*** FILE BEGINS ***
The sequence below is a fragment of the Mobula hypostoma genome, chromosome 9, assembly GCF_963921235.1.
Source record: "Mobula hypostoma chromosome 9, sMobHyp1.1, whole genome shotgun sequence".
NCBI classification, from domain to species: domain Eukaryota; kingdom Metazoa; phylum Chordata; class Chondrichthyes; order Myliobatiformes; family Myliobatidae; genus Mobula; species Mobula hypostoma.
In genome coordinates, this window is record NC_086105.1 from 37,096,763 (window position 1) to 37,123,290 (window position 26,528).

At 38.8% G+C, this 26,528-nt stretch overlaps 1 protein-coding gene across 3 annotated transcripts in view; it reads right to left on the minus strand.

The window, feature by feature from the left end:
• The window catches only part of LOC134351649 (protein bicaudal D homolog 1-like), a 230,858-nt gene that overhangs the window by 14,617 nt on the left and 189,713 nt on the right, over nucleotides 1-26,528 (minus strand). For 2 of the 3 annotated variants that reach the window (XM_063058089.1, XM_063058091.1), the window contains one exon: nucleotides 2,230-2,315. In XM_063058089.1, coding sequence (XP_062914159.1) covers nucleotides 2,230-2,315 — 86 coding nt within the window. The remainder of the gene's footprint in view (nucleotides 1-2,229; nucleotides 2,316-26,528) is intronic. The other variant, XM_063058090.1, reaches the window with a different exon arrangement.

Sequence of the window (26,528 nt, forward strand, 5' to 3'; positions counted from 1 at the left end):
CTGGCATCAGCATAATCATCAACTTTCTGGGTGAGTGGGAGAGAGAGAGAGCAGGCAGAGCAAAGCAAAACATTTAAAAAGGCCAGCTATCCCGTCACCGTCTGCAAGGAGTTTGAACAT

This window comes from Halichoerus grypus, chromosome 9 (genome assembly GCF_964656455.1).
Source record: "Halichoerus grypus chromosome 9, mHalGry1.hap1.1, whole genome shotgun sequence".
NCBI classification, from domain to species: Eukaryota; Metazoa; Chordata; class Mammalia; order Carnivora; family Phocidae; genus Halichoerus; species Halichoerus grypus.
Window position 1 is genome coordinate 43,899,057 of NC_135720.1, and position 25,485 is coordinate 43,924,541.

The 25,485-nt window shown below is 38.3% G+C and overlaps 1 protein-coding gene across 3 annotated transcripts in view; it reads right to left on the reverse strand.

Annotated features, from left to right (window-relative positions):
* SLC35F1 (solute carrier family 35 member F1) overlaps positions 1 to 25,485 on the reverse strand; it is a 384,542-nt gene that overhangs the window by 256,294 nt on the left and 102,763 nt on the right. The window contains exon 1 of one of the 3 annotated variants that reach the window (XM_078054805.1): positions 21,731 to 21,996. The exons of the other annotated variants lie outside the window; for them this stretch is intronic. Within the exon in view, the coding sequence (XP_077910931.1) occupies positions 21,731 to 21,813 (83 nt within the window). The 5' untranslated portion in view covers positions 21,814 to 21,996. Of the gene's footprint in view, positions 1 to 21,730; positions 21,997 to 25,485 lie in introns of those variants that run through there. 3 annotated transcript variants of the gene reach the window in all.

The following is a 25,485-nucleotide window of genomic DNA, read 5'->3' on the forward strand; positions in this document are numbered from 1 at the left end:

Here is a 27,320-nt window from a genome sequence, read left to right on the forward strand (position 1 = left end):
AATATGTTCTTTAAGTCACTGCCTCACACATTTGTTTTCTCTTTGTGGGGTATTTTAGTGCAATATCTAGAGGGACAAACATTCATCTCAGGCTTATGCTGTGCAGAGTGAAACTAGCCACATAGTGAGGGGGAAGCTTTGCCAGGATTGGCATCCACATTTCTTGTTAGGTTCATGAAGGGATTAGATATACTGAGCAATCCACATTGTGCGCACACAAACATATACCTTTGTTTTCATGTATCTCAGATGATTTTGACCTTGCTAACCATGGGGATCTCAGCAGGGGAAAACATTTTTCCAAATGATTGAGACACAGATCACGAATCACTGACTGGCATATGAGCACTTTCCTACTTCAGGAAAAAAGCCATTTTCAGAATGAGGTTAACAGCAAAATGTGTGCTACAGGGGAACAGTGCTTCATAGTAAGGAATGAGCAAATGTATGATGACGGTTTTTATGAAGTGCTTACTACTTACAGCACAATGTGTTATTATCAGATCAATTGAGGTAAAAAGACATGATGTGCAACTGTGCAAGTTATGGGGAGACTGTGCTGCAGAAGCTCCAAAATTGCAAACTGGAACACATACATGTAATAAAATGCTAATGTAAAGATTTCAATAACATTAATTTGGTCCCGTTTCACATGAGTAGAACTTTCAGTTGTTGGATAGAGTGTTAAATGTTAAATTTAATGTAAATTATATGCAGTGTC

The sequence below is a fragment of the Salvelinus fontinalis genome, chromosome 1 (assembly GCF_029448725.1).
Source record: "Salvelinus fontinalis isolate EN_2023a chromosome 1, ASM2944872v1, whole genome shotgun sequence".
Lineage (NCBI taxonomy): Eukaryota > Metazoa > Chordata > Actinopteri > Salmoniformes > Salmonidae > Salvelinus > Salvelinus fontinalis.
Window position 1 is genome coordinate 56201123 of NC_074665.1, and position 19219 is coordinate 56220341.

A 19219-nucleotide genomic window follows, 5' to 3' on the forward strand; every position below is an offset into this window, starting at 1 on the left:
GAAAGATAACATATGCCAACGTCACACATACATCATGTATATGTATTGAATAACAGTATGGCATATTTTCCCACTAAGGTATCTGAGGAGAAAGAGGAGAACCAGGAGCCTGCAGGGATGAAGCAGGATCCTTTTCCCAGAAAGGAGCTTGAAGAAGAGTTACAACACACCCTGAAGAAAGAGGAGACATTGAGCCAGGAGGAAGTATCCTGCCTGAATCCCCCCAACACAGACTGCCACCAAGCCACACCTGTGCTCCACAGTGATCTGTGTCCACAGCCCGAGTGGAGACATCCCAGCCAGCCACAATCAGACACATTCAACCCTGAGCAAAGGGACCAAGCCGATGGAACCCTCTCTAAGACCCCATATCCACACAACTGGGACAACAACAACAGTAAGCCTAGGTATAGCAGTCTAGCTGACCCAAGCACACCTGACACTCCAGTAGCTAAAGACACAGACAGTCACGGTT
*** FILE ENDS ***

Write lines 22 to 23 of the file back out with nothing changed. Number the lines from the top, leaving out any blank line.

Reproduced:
Lineage (NCBI taxonomy): Eukaryota > Metazoa > Chordata > Actinopteri > Salmoniformes > Salmonidae > Salvelinus > Salvelinus fontinalis.
Window position 1 is genome coordinate 56201123 of NC_074665.1, and position 19219 is coordinate 56220341.